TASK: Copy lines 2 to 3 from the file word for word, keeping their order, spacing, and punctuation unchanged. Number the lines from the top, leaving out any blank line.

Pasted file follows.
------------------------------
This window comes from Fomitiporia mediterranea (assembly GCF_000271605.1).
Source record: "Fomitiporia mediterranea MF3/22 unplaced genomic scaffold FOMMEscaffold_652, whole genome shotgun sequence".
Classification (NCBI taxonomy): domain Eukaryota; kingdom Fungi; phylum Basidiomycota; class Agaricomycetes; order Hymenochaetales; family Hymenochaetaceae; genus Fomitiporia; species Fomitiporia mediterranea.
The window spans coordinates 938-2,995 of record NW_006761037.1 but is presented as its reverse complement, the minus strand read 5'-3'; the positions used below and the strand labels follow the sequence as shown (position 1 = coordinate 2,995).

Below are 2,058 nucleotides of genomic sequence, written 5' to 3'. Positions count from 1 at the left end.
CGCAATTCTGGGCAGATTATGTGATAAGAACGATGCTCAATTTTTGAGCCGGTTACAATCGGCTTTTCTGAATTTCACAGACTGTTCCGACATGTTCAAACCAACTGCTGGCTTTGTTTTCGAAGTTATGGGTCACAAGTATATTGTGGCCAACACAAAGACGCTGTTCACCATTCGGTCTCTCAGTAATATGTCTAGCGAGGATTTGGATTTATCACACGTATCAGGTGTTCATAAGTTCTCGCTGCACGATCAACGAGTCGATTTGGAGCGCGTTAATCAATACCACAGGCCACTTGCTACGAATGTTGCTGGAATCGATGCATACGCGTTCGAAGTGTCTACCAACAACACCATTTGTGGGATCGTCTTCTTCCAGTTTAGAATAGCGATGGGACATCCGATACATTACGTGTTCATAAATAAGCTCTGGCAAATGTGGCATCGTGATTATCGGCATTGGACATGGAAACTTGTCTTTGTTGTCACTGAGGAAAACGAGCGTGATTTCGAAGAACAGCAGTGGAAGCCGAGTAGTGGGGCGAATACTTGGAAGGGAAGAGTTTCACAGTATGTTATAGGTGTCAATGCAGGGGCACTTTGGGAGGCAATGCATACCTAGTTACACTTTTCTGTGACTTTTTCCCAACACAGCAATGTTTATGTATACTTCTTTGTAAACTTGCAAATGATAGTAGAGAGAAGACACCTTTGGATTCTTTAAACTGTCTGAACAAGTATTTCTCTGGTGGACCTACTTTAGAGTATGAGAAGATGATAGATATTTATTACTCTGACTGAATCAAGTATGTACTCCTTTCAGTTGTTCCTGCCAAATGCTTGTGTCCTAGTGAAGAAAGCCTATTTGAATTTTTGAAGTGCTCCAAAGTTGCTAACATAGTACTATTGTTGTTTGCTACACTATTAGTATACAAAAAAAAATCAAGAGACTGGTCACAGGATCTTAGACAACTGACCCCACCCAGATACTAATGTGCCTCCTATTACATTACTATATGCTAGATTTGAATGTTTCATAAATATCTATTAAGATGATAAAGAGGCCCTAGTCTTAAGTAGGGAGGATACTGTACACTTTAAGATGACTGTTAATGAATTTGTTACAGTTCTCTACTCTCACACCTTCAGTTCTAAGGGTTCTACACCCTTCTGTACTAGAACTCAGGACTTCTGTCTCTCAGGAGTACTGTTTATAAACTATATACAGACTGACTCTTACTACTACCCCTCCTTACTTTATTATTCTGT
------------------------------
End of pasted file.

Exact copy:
Source record: "Fomitiporia mediterranea MF3/22 unplaced genomic scaffold FOMMEscaffold_652, whole genome shotgun sequence".
Classification (NCBI taxonomy): domain Eukaryota; kingdom Fungi; phylum Basidiomycota; class Agaricomycetes; order Hymenochaetales; family Hymenochaetaceae; genus Fomitiporia; species Fomitiporia mediterranea.